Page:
The arched frame supported by a plain moulded ring at the bottom whilst the top holds the steel worm and screw thread, the latter fixed to a mushroom-shaped wing nut at the top and with an adjustable triple-handled wing nut below.
Mechanical silver corkscrews from the 19th century are amongst the rarest forms of corkscrew to be found. Philos Blake of New Haven, Connecticut patented a design in 1860 which combined the use of 2 wing nuts, one fixed the other adjustable. This was not only used by the well known French maker Jacques Perille but an English version known as the “Victor” also became very popular. All these were loosely based on the earlier Farrow and Jackson type which had a single wing nut. The main point to bear in mind, however, is that whilst these forms are relatively common in metal, they are extremely rare in silver, furthermore we can date this example precisely to 1888.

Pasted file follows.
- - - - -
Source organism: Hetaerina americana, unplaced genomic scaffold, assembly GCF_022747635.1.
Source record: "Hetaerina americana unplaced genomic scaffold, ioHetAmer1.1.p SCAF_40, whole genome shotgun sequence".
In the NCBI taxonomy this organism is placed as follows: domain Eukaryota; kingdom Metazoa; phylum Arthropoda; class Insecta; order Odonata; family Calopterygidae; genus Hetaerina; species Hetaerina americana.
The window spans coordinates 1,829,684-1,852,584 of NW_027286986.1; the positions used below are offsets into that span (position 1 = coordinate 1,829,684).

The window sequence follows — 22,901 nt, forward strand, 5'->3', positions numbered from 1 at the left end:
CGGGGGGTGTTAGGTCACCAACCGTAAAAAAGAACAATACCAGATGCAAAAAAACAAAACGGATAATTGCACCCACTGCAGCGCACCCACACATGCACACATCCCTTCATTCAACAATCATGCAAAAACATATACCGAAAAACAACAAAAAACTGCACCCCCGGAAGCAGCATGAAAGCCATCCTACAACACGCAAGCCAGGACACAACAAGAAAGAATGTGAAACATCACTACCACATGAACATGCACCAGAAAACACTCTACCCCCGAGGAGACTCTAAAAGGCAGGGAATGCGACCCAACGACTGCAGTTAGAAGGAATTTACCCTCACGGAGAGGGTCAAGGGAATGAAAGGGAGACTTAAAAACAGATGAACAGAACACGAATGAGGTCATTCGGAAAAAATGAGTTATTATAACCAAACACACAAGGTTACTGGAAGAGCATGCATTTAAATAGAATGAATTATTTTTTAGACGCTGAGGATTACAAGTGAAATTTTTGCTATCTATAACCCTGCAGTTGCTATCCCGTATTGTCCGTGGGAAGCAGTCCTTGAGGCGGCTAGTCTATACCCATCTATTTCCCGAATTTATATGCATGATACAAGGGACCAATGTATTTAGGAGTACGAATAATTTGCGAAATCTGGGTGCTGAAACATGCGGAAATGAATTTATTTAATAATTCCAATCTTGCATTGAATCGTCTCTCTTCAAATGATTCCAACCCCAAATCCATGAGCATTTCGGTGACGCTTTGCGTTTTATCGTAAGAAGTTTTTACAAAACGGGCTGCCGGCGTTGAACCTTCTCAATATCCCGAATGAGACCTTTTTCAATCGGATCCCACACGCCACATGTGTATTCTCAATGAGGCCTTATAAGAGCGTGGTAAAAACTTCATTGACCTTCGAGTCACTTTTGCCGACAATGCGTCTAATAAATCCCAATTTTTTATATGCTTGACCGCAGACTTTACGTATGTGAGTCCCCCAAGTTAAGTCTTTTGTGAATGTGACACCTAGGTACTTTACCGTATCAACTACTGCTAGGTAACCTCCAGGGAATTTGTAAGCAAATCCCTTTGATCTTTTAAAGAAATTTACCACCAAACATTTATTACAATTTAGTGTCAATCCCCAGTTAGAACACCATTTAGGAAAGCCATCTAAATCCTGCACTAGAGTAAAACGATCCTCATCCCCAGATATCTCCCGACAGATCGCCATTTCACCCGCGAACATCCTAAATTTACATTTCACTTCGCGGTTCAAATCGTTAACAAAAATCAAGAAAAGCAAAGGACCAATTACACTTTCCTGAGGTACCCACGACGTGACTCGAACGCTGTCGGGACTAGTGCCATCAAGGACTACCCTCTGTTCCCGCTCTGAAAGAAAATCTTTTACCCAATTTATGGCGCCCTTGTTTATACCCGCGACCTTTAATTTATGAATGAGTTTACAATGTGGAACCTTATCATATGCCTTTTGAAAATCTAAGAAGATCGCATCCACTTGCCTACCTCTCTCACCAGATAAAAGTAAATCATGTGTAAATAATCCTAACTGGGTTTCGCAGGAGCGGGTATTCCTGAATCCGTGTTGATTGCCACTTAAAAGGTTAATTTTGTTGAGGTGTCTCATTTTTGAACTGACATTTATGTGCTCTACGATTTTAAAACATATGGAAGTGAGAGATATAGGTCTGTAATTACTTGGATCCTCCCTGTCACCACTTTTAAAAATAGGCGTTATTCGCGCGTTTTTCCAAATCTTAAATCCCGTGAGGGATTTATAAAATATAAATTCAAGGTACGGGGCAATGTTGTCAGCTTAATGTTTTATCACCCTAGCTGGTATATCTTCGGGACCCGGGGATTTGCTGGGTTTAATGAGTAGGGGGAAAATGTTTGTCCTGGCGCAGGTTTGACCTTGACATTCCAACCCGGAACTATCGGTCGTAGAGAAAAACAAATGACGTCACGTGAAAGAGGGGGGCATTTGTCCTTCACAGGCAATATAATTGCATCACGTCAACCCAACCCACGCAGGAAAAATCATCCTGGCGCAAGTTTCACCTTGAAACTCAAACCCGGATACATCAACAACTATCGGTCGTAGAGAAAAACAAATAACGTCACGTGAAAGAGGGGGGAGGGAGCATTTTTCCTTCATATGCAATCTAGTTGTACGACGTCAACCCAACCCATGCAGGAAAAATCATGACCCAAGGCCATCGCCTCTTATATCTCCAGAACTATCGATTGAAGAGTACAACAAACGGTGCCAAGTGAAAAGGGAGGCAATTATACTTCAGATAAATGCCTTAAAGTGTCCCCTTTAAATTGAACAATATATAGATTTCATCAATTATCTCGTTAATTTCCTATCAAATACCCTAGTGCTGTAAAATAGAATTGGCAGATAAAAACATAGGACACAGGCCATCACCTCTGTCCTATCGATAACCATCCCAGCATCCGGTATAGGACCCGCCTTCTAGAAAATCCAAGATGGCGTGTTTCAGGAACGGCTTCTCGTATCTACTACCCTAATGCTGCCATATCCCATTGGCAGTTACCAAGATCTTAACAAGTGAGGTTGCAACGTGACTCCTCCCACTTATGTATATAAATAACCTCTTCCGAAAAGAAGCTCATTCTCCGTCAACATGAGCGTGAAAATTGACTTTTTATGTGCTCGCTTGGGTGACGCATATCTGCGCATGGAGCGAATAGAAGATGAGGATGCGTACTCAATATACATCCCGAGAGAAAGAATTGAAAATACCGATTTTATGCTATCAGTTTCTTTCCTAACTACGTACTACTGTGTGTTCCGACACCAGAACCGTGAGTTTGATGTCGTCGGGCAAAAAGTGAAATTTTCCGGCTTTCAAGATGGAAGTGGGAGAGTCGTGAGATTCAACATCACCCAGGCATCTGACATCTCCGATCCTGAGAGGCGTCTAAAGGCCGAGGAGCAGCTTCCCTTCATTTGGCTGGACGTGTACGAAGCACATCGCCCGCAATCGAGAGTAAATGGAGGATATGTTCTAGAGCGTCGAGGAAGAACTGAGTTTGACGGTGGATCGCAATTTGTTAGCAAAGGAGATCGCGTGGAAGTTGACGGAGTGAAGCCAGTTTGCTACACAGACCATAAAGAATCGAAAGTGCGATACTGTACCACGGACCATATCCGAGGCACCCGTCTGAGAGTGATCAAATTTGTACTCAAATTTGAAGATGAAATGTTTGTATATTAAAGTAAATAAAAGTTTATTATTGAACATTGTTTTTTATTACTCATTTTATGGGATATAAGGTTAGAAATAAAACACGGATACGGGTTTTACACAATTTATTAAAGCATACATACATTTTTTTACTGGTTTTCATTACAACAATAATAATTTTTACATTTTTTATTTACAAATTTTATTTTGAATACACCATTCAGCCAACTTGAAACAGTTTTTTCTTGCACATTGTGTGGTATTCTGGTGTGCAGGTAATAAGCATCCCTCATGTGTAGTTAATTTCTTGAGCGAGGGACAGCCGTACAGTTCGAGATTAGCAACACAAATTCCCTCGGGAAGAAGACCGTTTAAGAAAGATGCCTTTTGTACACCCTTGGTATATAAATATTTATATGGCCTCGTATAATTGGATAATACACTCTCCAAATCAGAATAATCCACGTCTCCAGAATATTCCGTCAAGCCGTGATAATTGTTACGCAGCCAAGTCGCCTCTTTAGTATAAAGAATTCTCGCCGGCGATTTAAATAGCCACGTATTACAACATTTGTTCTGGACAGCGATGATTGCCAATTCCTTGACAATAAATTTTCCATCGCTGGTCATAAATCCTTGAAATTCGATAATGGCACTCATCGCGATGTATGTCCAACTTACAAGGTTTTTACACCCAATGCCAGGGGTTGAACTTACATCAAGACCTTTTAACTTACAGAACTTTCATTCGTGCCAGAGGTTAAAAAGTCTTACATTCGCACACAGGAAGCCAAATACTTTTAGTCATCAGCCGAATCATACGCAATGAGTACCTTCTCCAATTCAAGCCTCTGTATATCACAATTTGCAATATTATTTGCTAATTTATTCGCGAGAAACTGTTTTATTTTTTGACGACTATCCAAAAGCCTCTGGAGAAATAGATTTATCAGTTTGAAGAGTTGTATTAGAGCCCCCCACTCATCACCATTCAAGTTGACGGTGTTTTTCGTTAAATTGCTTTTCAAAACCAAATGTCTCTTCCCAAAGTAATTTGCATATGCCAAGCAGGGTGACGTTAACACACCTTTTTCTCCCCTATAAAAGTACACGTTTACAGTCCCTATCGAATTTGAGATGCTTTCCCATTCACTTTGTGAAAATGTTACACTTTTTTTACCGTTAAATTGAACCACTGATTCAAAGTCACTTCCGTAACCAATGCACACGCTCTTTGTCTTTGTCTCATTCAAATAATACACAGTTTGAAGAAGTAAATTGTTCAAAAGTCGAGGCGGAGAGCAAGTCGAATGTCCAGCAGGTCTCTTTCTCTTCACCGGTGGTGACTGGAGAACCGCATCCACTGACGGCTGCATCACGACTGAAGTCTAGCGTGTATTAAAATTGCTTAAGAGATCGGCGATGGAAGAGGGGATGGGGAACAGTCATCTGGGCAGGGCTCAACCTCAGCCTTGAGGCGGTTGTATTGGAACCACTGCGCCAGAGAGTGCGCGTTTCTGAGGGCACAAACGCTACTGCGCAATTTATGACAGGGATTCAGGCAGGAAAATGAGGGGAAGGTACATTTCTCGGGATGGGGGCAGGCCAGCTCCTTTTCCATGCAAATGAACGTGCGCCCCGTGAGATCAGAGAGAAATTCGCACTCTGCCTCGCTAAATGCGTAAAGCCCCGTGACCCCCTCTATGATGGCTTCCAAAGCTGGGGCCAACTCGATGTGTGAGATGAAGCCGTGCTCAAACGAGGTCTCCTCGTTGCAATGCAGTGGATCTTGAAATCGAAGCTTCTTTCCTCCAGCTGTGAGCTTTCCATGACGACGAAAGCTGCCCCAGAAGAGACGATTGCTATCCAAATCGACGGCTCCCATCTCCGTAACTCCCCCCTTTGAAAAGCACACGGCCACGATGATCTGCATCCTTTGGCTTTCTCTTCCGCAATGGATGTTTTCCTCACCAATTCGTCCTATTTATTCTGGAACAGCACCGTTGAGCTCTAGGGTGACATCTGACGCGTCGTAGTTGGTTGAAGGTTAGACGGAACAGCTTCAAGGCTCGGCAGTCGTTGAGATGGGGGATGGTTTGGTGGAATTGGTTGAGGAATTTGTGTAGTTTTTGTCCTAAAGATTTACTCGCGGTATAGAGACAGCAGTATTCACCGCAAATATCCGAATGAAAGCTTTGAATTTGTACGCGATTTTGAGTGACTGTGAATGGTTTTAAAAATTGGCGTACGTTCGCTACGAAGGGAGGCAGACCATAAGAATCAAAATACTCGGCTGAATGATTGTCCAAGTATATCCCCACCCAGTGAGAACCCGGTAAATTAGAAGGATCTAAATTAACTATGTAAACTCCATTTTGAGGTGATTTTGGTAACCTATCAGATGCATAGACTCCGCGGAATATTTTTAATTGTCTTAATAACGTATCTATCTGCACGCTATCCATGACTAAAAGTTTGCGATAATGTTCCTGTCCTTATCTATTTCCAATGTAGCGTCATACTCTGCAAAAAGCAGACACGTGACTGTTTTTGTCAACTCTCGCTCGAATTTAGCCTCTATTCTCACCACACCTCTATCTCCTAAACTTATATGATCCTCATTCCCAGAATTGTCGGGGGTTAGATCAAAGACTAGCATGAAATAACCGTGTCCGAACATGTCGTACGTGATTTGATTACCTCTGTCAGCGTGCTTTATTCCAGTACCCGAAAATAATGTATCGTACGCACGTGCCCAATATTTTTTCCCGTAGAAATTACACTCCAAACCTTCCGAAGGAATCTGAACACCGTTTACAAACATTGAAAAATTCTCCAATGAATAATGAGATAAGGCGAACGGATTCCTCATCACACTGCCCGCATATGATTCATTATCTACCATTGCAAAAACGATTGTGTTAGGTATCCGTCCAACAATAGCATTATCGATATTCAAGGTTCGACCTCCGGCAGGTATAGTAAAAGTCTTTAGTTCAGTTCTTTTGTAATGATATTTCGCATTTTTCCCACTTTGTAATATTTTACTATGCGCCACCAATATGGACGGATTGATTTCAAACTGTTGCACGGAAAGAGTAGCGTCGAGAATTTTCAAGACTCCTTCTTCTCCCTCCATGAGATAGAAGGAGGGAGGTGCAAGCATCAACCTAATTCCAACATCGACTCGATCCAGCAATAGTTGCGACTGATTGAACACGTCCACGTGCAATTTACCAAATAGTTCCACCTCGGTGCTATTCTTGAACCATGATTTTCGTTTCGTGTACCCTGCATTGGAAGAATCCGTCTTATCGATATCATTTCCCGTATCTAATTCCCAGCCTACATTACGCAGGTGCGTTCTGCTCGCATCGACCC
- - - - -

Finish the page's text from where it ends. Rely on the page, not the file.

The maker William Summers was formerly in a famous partnership with Charles Rawlings. Rawlings and Summers were famous for small silver, particularly finely engraved snuff boxes. The two men joined forces in about 1829 until Rawlings died in 1863. Summers carried on until his death in 1890 leaving an estate for the not inconsiderable sum of £18,820.